Closed Capillary Tube
Most recent answer: 08/22/2015
- Henry (age 72)
You are totally right in observing that there will be some air trapped within the tube if you simply dip an inverted tube into water. It is also absolutely correct that as the water level rises, there will be some compression of the air, hence an increase in its pressure. My answer is, that system can do some work against the gas compression, because water and the surface are not totally inert. Water molecules can adhere to hydrophilic surfaces, which will be releasing free energy hence constituting the required driving force against gravity and air pressure so water level will slightly rise. The extent of this effect depends on how you initially set the setup, of course. You could do:
1. Fill a long closed tube with water and then invert it. In this case, there will not be air inside (ideally), but a quite strong air pressure outside, so water level will be very high (~10m). On top of this, there will be a smaller contribution from capillary action. Better choose a long pipe!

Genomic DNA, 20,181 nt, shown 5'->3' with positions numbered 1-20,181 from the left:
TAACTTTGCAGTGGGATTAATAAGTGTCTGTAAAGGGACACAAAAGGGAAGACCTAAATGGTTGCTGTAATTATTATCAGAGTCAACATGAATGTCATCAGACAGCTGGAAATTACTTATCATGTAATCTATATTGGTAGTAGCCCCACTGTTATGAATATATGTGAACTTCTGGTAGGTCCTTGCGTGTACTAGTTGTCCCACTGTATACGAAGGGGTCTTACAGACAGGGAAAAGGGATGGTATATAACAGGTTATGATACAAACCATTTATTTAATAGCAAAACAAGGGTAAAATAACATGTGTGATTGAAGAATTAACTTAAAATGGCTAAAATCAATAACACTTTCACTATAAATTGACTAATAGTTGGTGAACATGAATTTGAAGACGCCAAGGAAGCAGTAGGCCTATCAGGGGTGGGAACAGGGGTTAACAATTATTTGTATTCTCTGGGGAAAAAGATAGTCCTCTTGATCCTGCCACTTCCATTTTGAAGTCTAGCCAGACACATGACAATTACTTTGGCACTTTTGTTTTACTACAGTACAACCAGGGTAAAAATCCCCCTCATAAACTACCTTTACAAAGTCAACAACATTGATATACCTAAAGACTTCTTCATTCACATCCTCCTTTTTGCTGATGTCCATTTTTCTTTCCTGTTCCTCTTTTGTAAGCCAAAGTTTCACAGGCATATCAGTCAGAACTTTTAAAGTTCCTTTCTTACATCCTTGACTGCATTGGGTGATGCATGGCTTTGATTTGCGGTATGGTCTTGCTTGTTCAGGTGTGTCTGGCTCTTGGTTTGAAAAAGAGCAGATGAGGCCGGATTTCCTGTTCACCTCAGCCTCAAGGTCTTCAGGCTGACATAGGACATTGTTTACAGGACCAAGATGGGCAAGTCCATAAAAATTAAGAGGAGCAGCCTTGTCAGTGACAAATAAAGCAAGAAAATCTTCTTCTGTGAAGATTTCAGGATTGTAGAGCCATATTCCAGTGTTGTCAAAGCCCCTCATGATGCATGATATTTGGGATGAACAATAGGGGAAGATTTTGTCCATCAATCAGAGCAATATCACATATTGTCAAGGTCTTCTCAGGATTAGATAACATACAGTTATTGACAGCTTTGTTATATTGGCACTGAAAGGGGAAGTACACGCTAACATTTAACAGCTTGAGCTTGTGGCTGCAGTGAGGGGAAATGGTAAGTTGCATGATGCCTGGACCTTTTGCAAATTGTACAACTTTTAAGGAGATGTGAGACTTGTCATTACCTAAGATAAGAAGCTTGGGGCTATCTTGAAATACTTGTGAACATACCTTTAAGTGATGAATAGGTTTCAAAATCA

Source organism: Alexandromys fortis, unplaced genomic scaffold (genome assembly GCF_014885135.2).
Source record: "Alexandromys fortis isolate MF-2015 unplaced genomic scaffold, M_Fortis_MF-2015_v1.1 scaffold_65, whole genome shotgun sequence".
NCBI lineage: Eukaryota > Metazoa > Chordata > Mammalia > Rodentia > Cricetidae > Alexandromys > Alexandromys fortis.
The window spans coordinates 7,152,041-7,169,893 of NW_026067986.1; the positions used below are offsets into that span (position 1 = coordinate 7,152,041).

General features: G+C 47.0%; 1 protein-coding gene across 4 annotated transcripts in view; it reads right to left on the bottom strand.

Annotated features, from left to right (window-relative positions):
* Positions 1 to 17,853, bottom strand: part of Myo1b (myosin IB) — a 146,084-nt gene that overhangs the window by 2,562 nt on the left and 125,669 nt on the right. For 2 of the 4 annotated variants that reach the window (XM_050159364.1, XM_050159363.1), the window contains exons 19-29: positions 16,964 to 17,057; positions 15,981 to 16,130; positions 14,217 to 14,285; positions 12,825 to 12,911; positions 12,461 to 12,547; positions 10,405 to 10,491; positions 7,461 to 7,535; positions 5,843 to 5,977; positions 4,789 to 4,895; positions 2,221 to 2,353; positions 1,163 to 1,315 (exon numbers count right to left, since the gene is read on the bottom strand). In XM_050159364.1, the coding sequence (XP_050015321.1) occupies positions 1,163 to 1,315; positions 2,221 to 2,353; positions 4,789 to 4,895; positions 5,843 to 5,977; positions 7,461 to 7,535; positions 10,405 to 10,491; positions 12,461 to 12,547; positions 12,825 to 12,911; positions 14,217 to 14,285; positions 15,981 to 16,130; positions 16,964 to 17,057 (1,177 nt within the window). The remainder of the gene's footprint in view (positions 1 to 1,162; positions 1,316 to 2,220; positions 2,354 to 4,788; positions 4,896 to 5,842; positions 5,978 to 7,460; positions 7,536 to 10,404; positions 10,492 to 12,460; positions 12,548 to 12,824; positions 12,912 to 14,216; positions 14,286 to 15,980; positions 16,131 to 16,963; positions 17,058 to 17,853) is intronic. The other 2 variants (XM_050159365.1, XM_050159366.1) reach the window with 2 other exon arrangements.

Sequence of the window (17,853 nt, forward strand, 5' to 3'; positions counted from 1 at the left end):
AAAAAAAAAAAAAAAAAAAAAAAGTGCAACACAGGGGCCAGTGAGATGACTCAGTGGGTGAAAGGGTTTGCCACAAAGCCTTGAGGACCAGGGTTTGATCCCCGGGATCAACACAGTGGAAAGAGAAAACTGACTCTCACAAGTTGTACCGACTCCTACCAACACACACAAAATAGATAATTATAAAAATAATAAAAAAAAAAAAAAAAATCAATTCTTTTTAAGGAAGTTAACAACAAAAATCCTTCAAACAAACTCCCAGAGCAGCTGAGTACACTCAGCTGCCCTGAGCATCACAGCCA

2. Use a tube with open ends, in which case water level will rise slightly only due to capillary action. Atmospheric pressure will cancel out on both sides. The extent of rise will be the same as in capillary action contribution in case 1.
3. Dip an empty tube with closed end into water, trapping some air inside. Due to the counteracting air pressure, there will be some rise in water due to capillary action but less than in case 2. But the equilibrium level will be different than the initial level.
(published on 08/22/2015)